3. Greg Marotta says:

    When you glorify a scumbag, and let’s make no mistake about it, Belfort’s life is glorified, you run the risk of turning off your audience. When you put real scumbags in such a movie playing themselves (Bo/Beau, “which spelling is in use this week?” Dietl) you should LOSE your audience.

  4. steve barr says:

    Wolf of Wall Street glorifies Martin Scorsese’s pathetic directorial masturbation . He’s been making the same movie for over thirty years . Goodfellas was an updated version of Mean Streets , Casino was Goodfellas goes to Vegas ,The Departed was Goodfellas goes to Boston and Wolf was Goodfellas goes to Wall Street . If he cared about people being robbed by Wall Street he should have made a movie that didn’t just set the record for F-words in a feature film . The only thing most people probably take away from the fim is the profanity ,the sex , and the drugs .

    • Benjamin J Pieper says:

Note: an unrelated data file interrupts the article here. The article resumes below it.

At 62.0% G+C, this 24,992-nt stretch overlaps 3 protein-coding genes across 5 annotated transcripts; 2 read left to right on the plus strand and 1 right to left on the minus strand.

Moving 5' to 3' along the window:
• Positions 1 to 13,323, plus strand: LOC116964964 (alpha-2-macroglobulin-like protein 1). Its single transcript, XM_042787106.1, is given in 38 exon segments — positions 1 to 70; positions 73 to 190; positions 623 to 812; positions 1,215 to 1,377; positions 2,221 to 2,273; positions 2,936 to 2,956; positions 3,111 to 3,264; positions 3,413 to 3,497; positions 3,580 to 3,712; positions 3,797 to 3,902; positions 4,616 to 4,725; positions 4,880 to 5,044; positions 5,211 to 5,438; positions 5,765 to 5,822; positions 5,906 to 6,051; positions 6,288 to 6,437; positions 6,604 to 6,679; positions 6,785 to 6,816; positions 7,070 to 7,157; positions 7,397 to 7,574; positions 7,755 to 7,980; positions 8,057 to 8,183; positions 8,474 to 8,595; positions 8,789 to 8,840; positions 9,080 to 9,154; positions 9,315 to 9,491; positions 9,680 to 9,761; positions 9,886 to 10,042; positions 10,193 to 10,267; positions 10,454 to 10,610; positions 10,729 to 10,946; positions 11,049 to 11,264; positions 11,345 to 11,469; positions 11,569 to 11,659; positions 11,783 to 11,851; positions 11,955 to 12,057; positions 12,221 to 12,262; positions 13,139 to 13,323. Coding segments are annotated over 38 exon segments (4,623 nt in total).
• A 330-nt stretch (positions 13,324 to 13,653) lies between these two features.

He has hardly been making the same film for the last thirty years. Yes, Casino is basically Goodfellas: Part II, but Mean Streets, The Departed, and The Wolf of Wall Street while maintaining some hints of similar style (as with any masterful artist), have completely different tonal ranges. And you are ignoring the films he has made in the last thirty years that prove Scorsese’s filmography is among the most diverse of any living director. In between Goodfellas and Casino he made The Age of Innocence, between Casino and The Departed he made Kundun, and he released Hugo, a kids movie, two years prior to The Wolf of Wall Street. My point is that Scorsese is hardly masturbatory and he is the furthest thing from pathetic. If you’re looking for a pathetic director who once had some good output go rag on Oliver Stone.